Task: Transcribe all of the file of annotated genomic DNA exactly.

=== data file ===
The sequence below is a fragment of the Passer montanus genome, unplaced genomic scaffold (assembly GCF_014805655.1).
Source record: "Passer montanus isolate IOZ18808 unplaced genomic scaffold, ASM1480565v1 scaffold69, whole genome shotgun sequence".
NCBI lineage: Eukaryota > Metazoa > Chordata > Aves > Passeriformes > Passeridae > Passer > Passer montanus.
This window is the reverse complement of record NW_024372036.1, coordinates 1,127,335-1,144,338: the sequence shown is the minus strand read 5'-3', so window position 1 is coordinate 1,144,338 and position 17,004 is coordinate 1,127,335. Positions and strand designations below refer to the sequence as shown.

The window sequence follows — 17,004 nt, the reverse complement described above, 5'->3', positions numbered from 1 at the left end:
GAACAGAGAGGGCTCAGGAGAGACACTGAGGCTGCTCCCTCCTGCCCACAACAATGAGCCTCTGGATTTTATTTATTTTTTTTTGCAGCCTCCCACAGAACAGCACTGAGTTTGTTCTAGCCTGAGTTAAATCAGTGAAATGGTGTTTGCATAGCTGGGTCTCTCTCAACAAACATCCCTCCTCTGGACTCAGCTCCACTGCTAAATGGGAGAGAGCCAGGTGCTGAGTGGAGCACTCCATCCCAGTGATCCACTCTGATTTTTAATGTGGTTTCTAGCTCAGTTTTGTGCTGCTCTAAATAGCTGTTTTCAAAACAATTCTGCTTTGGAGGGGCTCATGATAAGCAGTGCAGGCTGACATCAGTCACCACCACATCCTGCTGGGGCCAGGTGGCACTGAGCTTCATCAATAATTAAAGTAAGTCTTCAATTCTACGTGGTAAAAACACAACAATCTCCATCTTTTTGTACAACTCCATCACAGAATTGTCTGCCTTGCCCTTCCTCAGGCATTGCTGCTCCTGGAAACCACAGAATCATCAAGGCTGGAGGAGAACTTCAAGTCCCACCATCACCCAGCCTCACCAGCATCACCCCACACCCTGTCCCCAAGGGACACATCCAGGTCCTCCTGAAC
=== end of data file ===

The sequence below is a fragment of the Passer montanus genome, unplaced genomic scaffold (assembly GCF_014805655.1).
Source record: "Passer montanus isolate IOZ18808 unplaced genomic scaffold, ASM1480565v1 scaffold69, whole genome shotgun sequence".
NCBI lineage: Eukaryota > Metazoa > Chordata > Aves > Passeriformes > Passeridae > Passer > Passer montanus.
This window is the reverse complement of record NW_024372036.1, coordinates 1,127,335-1,144,338: the sequence shown is the minus strand read 5'-3', so window position 1 is coordinate 1,144,338 and position 17,004 is coordinate 1,127,335. Positions and strand designations below refer to the sequence as shown.

The window sequence follows — 17,004 nt, the reverse complement described above, 5'->3', positions numbered from 1 at the left end:
GAACAGAGAGGGCTCAGGAGAGACACTGAGGCTGCTCCCTCCTGCCCACAACAATGAGCCTCTGGATTTTATTTATTTTTTTTTGCAGCCTCCCACAGAACAGCACTGAGTTTGTTCTAGCCTGAGTTAAATCAGTGAAATGGTGTTTGCATAGCTGGGTCTCTCTCAACAAACATCCCTCCTCTGGACTCAGCTCCACTGCTAAATGGGAGAGAGCCAGGTGCTGAGTGGAGCACTCCATCCCAGTGATCCACTCTGATTTTTAATGTGGTTTCTAGCTCAGTTTTGTGCTGCTCTAAATAGCTGTTTTCAAAACAATTCTGCTTTGGAGGGGCTCATGATAAGCAGTGCAGGCTGACATCAGTCACCACCACATCCTGCTGGGGCCAGGTGGCACTGAGCTTCATCAATAATTAAAGTAAGTCTTCAATTCTACGTGGTAAAAACACAACAATCTCCATCTTTTTGTACAACTCCATCACAGAATTGTCTGCCTTGCCCTTCCTCAGGCATTGCTGCTCCTGGAAACCACAGAATCATCAAGGCTGGAGGAGAACTTCAAGTCCCACCATCACCCAGCCTCACCAGCATCACCCCACACCCTGTCCCCAAGGGACACATCCAGGTCCTCCTGAAC